Houzz Pro Spotlight: How to Design a Healthy, Happy Home

Who: Sarah Barnard

Where: Santa Monica, California

In her own words: “The more informed we are and the better choices we make, the cleaner and healthier our homes can be.”

When furnishing your space, it’s important to consider how your choices will affect your family. “We need to create high-functioning, natural and nontoxic environments that endure over time,” interior designer Sarah Barnard says. The principal at Sarah Barnard Design in Santa Monica, she believes in “optimizing the health and happiness of the people within a home.”

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Passion for the arts. Barnard studied interior architecture and fine art before starting her own company. “I’ve always been interested in history, architecture and the environment,” she says. “They all inform my practice.” She also enjoys the fashion aspect: “We’re always influenced by trends like new colors, patterns and fibers. Design is a balance of old and new.”

A green philosophy. Barnard, who is a Leadership in Energy and Environmental Design (LEED) accredited professional, believes sustainable design is no longer a specialty area. “I wouldn’t be taking good care of my clients if I designed spaces any other way,” she says. In addition to her usual clients, Barnard does pro bono design work for nonprofits so they too can enjoy healthy, natural spaces.

Read Barnard’s tips below to create a home that benefits the mind, body and soul.

1. Utilize Universal Design

Barnard recommends designing a home that will endure through all of your family’s life stages. “Strategize early in the design phase,” she says. “When you get older or someone faces a disability, the last thing you want to do is tear apart your home.”

One way to incorporate universal design is to use a wall-hung cabinet in your bathroom, such as the one Barnard installed in this Pacific Palisades home. It provides not only a clean aesthetic, but also ample toe space for maneuvering in a wheelchair. She also added plentiful overhead, undercabinet and wall-sconce lighting. “People can adjust the lighting to suit their needs,” she says.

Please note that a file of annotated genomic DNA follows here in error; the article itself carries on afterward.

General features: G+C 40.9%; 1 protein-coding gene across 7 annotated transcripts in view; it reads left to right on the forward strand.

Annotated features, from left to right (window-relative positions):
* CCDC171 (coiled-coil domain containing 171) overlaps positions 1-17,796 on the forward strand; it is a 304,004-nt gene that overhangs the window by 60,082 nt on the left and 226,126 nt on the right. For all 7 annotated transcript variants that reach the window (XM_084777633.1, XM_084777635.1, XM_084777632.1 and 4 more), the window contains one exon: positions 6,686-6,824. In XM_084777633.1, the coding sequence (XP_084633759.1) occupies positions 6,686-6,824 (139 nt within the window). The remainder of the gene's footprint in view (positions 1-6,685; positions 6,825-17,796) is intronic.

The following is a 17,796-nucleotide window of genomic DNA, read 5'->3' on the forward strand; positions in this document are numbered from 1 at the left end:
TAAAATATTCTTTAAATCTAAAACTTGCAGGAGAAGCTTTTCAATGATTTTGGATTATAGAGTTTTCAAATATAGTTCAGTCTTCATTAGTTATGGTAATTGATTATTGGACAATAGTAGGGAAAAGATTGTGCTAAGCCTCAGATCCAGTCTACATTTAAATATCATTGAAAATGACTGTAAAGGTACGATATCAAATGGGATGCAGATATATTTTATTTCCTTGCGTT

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2. Choose Eco-Friendly Materials

Natural and organic textiles can improve indoor air quality. “Most home products have been tested, but not in conjunction with other items,” Barnard says. “Combining products that each release a small amount of toxic vapor creates a polluted environment.” Alternatively, she recommends using pieces that are at least 20 years old, as they’ve long since finished off-gassing.

Barnard sourced eco-friendly materials, such as natural latex cushions and an organic wool rug, to create this healthy oasis for Santa Monica clients. “The coffee table was solid lumber finished with natural linseed oil; no toxic adhesives were used,” she says.

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3. Reinvent What You Have

You don’t necessarily have to expand your home to achieve your desired layout. “You can modernize and increase comfort without adding on by rearranging what you have,” Barnard says.

West Hollywood clients wanted more space but didn’t want to modify the structure of their 1918 Craftsman bungalow. “We moved interior walls to increase functionality,” Barnard says. She stole a bit of space from one bathroom to make another one larger, and used space from the coat closet to make room for a shower in the shrunken bathroom.

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More: For more information on Sarah Barnard and examples of her work, visit Sarah Barnard Design’s Houzz profile.

This story was written by the Houzz Sponsored Content team.